Keke Palmer is hot off a very entertaining press tour for her latest film, Jordan Peele’s Nope, and is shutting down anyone trying to analyze or take away from her decades of success.
Over the weekend, a tweet that comparing Zendaya and Keke Palmer’s careers went viral. “I’d like someone to do a deep-drive on the similarities and differences between Keke Palmer and Zendaya’s careers. This may be one of the clearest examples of how colorism plays out in Hollywood,” the thread began. “They were both child-stars, but their mainstream popularity is very different.”
While the user clearly believes that colorism has held back Palmer in her career, the Akeelah and the Bee star had a different idea of how she’s actually affected by colorism. “A great example of colorism is to believe I can be compared to anyone,” Palmer tweeted in response. “I’m the youngest talk show host ever. The first Black woman to star in her own show on Nickelodeon, & the youngest & first Black Cinderella on broadway. I’m an incomparable talent. Baby, THIS, is Keke Palmer.”
She said that!
While Zendaya hasn’t commented or released a statement about the viral thread, she has addressed colorism in Hollywood in past interviews. In 2020, Zendaya spoke at BeautyCon, saying, “I am Hollywood’s acceptable version of a Black girl and that has to change. We’re vastly too beautiful and too interesting for me to be the only representation of that.”
For those new to the colorism conversation, Jezebel’s Zeba Blay explained it well:
Do people in Hollywood know colorism is a thing? That it is, in fact, the thing people should be talking about when they talk about racial inclusion, particularly for Black people? Race is a construct, yes, but it’s also true that that construct is based almost entirely on skin tone, hair texture, and features. The thing about colorism—the trick of it, really—is that it is the water in which all Black people swim, but only the people who are directly affected by it seem concerned with talking about it. This is by design: Colorism and racism are essentially different sides of the same coin.
The colorism conversation, especially as it pertains to Black women, often revolves around desirability. And while the association of light-skinned blackness with romantic desirability is certainly a problem, it’s just the tip of the iceberg. The reality is that colorism and featurism are deciding factors in every facet of life. And if the conversation were to move past desirability, certain other truths about colorism would have to be acknowledged.
Research shows that dark-skinned Black girls are three times as likely to be suspended from school than light-skinned Black girls. Dark-skinned Black women earn up to 25 percent less money than lighter-skinned women across the world. Dark-skinned Black women are more likely to receive longer and harsher prison sentences; they are more likely to be perceived as dangerous, or aggressive. They are more likely to be victims of police brutality and intimate partner violence. And so on, and so on.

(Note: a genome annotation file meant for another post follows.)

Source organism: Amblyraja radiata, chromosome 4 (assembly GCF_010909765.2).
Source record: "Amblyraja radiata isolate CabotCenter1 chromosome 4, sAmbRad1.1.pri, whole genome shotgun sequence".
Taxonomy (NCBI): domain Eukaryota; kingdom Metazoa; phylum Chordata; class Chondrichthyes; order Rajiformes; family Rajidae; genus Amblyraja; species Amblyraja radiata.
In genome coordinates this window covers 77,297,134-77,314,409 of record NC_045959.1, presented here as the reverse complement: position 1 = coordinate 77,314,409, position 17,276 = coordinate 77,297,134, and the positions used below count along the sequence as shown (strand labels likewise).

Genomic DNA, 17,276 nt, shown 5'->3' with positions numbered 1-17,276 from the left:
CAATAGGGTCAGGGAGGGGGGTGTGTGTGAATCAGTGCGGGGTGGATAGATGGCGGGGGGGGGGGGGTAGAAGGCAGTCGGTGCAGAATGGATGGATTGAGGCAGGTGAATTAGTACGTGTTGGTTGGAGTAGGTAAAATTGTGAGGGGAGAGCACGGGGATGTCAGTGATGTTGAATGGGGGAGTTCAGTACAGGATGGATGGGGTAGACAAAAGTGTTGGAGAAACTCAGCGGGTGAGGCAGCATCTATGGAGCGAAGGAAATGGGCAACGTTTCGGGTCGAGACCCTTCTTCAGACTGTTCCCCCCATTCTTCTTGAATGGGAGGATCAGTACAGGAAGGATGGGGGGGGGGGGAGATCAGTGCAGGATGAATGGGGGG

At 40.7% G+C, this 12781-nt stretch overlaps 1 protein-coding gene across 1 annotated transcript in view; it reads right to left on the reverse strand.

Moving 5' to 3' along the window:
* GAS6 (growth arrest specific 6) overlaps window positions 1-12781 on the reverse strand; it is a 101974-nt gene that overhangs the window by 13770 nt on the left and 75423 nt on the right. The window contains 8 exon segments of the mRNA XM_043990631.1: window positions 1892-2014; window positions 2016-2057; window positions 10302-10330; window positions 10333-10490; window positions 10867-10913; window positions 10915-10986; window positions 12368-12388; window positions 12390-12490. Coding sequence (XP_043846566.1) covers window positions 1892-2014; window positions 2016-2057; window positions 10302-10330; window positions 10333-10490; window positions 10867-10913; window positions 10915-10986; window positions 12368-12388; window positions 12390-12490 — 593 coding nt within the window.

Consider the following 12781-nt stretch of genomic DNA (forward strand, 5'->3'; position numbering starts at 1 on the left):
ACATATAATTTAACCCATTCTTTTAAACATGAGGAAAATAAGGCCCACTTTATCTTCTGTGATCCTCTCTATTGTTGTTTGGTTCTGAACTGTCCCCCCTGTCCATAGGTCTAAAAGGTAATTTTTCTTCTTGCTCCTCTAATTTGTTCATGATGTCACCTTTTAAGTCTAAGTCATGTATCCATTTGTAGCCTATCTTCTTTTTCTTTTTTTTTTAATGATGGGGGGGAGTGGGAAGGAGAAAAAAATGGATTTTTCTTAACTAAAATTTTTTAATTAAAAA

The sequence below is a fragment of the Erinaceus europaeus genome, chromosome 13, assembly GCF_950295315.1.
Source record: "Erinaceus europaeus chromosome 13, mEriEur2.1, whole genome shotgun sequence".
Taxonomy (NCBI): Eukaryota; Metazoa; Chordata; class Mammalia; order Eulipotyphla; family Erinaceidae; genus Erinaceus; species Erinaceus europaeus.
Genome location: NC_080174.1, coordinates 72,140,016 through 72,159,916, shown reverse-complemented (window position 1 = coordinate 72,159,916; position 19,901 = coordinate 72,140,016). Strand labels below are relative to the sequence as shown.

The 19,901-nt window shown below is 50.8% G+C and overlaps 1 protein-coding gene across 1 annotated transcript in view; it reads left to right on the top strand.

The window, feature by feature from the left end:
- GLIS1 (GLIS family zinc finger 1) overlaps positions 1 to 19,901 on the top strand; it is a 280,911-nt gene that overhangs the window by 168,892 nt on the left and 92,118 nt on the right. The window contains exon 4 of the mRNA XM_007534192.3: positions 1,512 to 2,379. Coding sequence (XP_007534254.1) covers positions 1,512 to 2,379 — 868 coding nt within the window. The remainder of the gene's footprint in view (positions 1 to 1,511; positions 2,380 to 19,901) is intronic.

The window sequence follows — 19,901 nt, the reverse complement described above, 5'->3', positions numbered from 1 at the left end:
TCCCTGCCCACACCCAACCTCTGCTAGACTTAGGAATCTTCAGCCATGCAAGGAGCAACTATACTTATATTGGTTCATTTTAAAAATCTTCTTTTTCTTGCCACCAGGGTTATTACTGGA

As a darker-skinned Black woman, I’m sensitive to the damaging effects of colorism and I can see and relate to both sides of this conversation. When the tweets pitting Palmer against Zendaya went viral, I initially agreed (based on my own personal experiences) with the argument that Palmer’s alleged lack of mainstream success is due to colorism. It’s hard not to notice how favoritism has historically thrived in Hollywood—and how it’s elevated the careers of lighter-skinned actresses above Black actresses who look more “Black.”
The user also emphasized how critics, fans, Hollywood, social media, etc., etc appear to be treating Palmer’s starring role in Nope as her first and only starring role. “Keke Palmer has done sooo much throughout her career, yet ppl are saying #NopeMovie is her breakout role,” the thread continued. In a subsequent tweet, the user reiterated that “I’m not slighting either woman. I’m literally a fan of both of them. It’s just weird that ppl are acting like this is a breakout role for Keke, who is VERY successful.”
Palmer has undoubtedly always been in a league of her own. From her early days as a talented child star in movies like Barbershop 2: Back in Business, to landing the leading role in Nickelodeon’s True Jackson, VP, she’s proven herself to be anything but a one-hit-wonder. We could easily list all her accolades, but Palmer already shut down anyone who might still be confused about her resume.
“I’ve been a leading lady since I was 11 years old,” she wrote. “I have over 100+ credits, and currently starring in an original screenplay that’s the number one film at the box office #NOPE. I’ve had a blessed career thus far, I couldn’t ask for more but God continues to surprise me.”
So don’t call Palmer a victim of anything—except maybe the wild circumstances her character faces in Nope. She’s “an incompaarable talent.” Period.